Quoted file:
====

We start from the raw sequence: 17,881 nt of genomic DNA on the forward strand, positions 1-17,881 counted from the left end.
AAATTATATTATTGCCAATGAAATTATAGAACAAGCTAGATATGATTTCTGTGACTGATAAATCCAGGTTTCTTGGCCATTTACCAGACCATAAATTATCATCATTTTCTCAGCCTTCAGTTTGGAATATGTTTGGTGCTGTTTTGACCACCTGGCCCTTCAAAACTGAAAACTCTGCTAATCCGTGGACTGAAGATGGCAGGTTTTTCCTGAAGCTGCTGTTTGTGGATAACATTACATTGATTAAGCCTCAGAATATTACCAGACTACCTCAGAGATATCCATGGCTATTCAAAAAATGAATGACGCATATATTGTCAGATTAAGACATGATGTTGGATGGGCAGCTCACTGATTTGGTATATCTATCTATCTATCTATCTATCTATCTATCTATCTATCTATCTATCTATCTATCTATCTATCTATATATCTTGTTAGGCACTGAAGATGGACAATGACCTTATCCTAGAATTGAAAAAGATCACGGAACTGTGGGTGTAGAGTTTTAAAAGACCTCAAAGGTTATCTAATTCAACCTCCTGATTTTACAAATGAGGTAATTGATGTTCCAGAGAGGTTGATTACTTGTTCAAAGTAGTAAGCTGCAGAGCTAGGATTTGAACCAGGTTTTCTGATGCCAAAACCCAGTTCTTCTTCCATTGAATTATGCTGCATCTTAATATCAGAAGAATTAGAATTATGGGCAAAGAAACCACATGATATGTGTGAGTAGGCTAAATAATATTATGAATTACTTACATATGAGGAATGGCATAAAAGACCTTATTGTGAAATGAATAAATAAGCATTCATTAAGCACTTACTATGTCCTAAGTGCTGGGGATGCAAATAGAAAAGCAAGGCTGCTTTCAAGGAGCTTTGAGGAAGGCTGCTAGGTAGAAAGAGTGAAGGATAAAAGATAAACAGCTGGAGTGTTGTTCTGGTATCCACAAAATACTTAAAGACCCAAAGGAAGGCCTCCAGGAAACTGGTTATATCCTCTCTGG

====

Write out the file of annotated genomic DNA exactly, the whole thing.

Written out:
We start from the raw sequence: 17,881 nt of genomic DNA on the forward strand, positions 1-17,881 counted from the left end.
AAATTATATTATTGCCAATGAAATTATAGAACAAGCTAGATATGATTTCTGTGACTGATAAATCCAGGTTTCTTGGCCATTTACCAGACCATAAATTATCATCATTTTCTCAGCCTTCAGTTTGGAATATGTTTGGTGCTGTTTTGACCACCTGGCCCTTCAAAACTGAAAACTCTGCTAATCCGTGGACTGAAGATGGCAGGTTTTTCCTGAAGCTGCTGTTTGTGGATAACATTACATTGATTAAGCCTCAGAATATTACCAGACTACCTCAGAGATATCCATGGCTATTCAAAAAATGAATGACGCATATATTGTCAGATTAAGACATGATGTTGGATGGGCAGCTCACTGATTTGGTATATCTATCTATCTATCTATCTATCTATCTATCTATCTATCTATCTATCTATCTATCTATCTATCTATATATCTTGTTAGGCACTGAAGATGGACAATGACCTTATCCTAGAATTGAAAAAGATCACGGAACTGTGGGTGTAGAGTTTTAAAAGACCTCAAAGGTTATCTAATTCAACCTCCTGATTTTACAAATGAGGTAATTGATGTTCCAGAGAGGTTGATTACTTGTTCAAAGTAGTAAGCTGCAGAGCTAGGATTTGAACCAGGTTTTCTGATGCCAAAACCCAGTTCTTCTTCCATTGAATTATGCTGCATCTTAATATCAGAAGAATTAGAATTATGGGCAAAGAAACCACATGATATGTGTGAGTAGGCTAAATAATATTATGAATTACTTACATATGAGGAATGGCATAAAAGACCTTATTGTGAAATGAATAAATAAGCATTCATTAAGCACTTACTATGTCCTAAGTGCTGGGGATGCAAATAGAAAAGCAAGGCTGCTTTCAAGGAGCTTTGAGGAAGGCTGCTAGGTAGAAAGAGTGAAGGATAAAAGATAAACAGCTGGAGTGTTGTTCTGGTATCCACAAAATACTTAAAGACCCAAAGGAAGGCCTCCAGGAAACTGGTTATATCCTCTCTGG